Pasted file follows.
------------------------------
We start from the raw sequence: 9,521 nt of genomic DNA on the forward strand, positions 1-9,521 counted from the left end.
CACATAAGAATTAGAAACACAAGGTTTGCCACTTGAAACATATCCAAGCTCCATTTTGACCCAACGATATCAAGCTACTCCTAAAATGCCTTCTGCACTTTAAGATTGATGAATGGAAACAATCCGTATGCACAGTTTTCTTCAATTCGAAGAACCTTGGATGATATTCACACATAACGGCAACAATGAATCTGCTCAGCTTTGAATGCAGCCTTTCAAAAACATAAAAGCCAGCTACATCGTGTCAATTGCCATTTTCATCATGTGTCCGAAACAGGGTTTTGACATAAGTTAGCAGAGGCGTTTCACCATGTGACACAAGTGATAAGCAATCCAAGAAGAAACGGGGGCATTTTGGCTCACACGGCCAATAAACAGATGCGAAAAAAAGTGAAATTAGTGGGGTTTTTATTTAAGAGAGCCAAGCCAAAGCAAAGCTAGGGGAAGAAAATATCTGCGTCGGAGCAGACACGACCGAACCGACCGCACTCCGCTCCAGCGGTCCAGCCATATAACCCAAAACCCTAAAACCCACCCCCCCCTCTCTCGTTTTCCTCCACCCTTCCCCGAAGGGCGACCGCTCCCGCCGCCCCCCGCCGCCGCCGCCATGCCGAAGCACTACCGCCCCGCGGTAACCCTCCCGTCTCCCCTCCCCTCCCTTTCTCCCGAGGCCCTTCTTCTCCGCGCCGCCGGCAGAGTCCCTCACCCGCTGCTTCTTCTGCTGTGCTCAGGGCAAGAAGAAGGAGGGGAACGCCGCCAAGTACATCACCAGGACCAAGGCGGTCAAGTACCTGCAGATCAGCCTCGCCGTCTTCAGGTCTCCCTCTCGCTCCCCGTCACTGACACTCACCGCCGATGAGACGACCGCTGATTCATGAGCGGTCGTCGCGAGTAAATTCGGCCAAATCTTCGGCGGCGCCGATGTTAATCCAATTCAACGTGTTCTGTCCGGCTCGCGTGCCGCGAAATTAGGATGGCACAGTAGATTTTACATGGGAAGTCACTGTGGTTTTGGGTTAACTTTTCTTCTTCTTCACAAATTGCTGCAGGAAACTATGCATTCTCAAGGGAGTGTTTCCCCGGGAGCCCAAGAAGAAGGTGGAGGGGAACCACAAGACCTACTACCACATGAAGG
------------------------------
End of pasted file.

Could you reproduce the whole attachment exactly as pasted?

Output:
We start from the raw sequence: 9,521 nt of genomic DNA on the forward strand, positions 1-9,521 counted from the left end.
CACATAAGAATTAGAAACACAAGGTTTGCCACTTGAAACATATCCAAGCTCCATTTTGACCCAACGATATCAAGCTACTCCTAAAATGCCTTCTGCACTTTAAGATTGATGAATGGAAACAATCCGTATGCACAGTTTTCTTCAATTCGAAGAACCTTGGATGATATTCACACATAACGGCAACAATGAATCTGCTCAGCTTTGAATGCAGCCTTTCAAAAACATAAAAGCCAGCTACATCGTGTCAATTGCCATTTTCATCATGTGTCCGAAACAGGGTTTTGACATAAGTTAGCAGAGGCGTTTCACCATGTGACACAAGTGATAAGCAATCCAAGAAGAAACGGGGGCATTTTGGCTCACACGGCCAATAAACAGATGCGAAAAAAAGTGAAATTAGTGGGGTTTTTATTTAAGAGAGCCAAGCCAAAGCAAAGCTAGGGGAAGAAAATATCTGCGTCGGAGCAGACACGACCGAACCGACCGCACTCCGCTCCAGCGGTCCAGCCATATAACCCAAAACCCTAAAACCCACCCCCCCCTCTCTCGTTTTCCTCCACCCTTCCCCGAAGGGCGACCGCTCCCGCCGCCCCCCGCCGCCGCCGCCATGCCGAAGCACTACCGCCCCGCGGTAACCCTCCCGTCTCCCCTCCCCTCCCTTTCTCCCGAGGCCCTTCTTCTCCGCGCCGCCGGCAGAGTCCCTCACCCGCTGCTTCTTCTGCTGTGCTCAGGGCAAGAAGAAGGAGGGGAACGCCGCCAAGTACATCACCAGGACCAAGGCGGTCAAGTACCTGCAGATCAGCCTCGCCGTCTTCAGGTCTCCCTCTCGCTCCCCGTCACTGACACTCACCGCCGATGAGACGACCGCTGATTCATGAGCGGTCGTCGCGAGTAAATTCGGCCAAATCTTCGGCGGCGCCGATGTTAATCCAATTCAACGTGTTCTGTCCGGCTCGCGTGCCGCGAAATTAGGATGGCACAGTAGATTTTACATGGGAAGTCACTGTGGTTTTGGGTTAACTTTTCTTCTTCTTCACAAATTGCTGCAGGAAACTATGCATTCTCAAGGGAGTGTTTCCCCGGGAGCCCAAGAAGAAGGTGGAGGGGAACCACAAGACCTACTACCACATGAAGG